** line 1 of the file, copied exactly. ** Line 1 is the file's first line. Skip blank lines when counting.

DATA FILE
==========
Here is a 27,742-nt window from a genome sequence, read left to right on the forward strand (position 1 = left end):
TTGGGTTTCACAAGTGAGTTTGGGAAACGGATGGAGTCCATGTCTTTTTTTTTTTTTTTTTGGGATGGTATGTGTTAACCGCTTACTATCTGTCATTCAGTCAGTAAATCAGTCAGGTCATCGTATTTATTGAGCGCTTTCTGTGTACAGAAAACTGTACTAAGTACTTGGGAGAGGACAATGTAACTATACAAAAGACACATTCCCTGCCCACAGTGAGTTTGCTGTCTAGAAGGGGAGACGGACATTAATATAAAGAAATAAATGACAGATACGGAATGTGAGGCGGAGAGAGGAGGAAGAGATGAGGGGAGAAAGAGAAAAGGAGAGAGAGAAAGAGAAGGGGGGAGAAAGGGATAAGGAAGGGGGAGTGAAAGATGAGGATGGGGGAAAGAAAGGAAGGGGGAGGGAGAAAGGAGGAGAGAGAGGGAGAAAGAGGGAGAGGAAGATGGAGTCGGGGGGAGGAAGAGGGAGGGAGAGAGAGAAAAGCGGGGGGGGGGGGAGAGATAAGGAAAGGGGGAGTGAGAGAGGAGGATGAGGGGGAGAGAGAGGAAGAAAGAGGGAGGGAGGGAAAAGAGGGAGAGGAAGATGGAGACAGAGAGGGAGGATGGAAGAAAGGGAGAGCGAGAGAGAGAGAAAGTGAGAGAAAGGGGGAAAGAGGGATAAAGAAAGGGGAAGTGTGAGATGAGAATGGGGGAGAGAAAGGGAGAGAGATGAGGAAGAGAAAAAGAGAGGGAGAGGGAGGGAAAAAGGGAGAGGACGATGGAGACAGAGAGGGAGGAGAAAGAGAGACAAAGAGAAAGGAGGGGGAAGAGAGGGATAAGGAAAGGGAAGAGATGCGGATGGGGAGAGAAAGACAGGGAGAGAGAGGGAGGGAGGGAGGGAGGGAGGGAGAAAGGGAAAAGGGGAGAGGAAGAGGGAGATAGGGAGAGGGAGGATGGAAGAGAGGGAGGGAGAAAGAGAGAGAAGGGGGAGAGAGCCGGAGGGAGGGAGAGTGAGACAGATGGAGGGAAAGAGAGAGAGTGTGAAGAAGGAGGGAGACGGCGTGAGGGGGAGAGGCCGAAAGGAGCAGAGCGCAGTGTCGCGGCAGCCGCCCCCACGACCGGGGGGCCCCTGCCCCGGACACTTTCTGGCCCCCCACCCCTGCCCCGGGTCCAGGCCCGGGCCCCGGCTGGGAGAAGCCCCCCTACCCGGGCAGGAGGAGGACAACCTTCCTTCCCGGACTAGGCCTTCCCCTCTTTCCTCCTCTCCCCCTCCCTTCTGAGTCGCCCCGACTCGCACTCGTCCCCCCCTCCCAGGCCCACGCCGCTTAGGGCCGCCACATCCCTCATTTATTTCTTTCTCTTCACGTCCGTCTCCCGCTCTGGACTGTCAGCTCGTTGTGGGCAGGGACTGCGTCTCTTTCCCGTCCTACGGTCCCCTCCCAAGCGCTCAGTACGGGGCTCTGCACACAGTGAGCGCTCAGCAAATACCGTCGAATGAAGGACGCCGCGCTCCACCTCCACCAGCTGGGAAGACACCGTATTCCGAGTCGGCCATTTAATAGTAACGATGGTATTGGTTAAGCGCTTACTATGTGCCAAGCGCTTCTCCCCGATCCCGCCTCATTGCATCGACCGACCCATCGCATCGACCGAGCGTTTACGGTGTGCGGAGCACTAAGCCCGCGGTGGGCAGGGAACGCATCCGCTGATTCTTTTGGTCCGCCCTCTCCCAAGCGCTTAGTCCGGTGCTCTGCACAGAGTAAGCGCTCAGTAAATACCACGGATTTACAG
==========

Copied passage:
Here is a 27,742-nt window from a genome sequence, read left to right on the forward strand (position 1 = left end):